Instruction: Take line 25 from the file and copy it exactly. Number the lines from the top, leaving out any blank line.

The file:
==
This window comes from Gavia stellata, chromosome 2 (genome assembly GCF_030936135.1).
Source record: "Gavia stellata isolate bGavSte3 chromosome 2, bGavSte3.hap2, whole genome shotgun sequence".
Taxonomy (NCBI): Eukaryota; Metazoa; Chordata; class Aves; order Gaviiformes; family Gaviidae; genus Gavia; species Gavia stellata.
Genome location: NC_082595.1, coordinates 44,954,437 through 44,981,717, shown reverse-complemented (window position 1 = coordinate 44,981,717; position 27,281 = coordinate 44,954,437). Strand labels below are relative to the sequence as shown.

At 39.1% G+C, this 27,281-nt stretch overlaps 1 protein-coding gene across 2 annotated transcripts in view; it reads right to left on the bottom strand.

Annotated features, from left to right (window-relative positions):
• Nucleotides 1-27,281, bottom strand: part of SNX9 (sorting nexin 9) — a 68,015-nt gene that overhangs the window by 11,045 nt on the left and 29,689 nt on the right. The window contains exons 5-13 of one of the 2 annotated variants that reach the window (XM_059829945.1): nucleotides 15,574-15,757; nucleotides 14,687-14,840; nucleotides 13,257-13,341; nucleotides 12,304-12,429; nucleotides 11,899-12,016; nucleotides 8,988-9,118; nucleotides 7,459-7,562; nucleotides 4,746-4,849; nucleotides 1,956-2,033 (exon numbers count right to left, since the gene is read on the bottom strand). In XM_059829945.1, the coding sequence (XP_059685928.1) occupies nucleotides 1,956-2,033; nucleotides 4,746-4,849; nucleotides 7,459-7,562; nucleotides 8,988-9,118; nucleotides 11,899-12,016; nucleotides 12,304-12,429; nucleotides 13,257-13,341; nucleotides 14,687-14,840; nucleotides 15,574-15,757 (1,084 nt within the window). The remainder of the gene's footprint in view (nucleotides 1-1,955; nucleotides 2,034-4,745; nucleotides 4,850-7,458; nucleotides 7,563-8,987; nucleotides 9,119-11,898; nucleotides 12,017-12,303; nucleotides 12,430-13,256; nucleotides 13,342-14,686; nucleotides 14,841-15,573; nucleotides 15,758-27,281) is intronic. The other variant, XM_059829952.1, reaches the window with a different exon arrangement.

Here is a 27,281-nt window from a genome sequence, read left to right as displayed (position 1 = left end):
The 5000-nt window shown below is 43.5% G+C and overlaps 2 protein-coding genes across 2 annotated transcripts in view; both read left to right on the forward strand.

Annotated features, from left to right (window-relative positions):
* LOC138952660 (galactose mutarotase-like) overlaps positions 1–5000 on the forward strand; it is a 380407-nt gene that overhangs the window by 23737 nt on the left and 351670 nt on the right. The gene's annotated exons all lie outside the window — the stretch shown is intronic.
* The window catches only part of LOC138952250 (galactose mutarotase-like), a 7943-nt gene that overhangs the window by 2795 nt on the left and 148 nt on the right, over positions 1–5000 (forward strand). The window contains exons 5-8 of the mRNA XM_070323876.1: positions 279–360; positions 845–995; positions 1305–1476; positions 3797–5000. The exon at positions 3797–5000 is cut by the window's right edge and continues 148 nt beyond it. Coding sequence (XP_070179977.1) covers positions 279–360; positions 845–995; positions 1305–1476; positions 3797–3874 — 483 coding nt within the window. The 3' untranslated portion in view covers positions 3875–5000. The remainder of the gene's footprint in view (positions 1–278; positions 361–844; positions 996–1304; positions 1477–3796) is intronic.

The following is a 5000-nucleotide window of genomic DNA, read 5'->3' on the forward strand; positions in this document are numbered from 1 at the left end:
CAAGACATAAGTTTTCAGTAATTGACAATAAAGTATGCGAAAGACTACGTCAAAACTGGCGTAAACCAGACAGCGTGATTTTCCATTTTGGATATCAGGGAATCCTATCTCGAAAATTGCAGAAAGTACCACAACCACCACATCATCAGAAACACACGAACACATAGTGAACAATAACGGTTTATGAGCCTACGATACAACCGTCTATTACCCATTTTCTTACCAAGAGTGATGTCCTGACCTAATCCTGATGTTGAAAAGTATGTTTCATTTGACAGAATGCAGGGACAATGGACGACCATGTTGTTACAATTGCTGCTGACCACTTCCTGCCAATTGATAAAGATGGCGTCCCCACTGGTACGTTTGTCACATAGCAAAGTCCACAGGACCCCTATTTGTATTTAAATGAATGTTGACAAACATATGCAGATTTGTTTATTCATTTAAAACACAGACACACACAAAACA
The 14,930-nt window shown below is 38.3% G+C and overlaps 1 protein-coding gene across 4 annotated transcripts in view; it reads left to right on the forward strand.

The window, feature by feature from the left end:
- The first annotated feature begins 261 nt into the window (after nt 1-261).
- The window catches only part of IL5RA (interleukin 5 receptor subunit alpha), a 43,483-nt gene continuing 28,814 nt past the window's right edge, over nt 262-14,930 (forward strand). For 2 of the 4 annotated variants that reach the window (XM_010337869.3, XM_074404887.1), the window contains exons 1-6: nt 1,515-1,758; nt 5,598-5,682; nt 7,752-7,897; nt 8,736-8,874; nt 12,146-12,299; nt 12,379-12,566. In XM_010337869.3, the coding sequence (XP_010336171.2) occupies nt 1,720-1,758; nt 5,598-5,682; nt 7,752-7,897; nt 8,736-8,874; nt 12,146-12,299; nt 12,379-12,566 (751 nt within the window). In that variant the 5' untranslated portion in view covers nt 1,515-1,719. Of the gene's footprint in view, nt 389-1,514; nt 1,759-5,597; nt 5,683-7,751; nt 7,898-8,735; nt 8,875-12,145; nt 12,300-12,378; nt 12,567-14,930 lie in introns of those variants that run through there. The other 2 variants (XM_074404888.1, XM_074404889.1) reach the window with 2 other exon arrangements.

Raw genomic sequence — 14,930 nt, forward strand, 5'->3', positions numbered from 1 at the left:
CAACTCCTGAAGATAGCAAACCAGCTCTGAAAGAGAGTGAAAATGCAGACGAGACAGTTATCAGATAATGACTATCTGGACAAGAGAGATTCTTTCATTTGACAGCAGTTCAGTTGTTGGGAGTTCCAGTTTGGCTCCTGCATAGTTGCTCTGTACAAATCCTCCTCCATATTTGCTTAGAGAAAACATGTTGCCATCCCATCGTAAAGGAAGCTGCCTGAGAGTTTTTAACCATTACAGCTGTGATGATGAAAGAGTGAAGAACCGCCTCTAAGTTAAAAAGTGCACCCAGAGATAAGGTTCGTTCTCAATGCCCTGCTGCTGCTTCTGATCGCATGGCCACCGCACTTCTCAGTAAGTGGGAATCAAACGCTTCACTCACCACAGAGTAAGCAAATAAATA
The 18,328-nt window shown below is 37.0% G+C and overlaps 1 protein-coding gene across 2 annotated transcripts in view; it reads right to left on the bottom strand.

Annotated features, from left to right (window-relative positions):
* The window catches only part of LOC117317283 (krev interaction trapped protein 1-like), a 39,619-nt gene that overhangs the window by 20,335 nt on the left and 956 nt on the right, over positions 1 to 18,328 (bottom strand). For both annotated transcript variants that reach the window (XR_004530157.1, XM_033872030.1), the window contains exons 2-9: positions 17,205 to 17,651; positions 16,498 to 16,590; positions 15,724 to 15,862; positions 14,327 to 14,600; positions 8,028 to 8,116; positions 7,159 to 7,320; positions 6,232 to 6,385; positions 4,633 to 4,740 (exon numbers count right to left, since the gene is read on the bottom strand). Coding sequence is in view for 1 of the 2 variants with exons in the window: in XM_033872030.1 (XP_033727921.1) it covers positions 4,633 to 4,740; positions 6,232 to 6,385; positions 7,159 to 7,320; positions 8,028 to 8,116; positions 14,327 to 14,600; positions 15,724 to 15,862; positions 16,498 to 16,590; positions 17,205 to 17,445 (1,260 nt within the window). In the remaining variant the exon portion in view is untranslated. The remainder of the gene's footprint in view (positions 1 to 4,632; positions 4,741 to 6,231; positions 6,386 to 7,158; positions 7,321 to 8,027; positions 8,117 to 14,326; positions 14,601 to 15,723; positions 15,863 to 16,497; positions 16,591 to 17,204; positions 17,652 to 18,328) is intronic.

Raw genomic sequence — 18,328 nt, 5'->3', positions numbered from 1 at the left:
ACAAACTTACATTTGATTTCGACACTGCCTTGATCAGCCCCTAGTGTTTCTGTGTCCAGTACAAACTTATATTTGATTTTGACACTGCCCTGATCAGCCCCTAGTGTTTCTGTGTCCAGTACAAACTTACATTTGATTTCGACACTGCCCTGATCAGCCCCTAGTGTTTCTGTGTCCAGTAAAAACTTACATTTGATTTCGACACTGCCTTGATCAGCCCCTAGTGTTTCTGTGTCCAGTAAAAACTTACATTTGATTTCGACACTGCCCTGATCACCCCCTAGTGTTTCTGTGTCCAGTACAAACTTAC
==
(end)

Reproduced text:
ACAAACTTACATTTGATTTCGACACTGCCTTGATCAGCCCCTAGTGTTTCTGTGTCCAGTACAAACTTATATTTGATTTTGACACTGCCCTGATCAGCCCCTAGTGTTTCTGTGTCCAGTACAAACTTACATTTGATTTCGACACTGCCCTGATCAGCCCCTAGTGTTTCTGTGTCCAGTAAAAACTTACATTTGATTTCGACACTGCCTTGATCAGCCCCTAGTGTTTCTGTGTCCAGTAAAAACTTACATTTGATTTCGACACTGCCCTGATCACCCCCTAGTGTTTCTGTGTCCAGTACAAACTTAC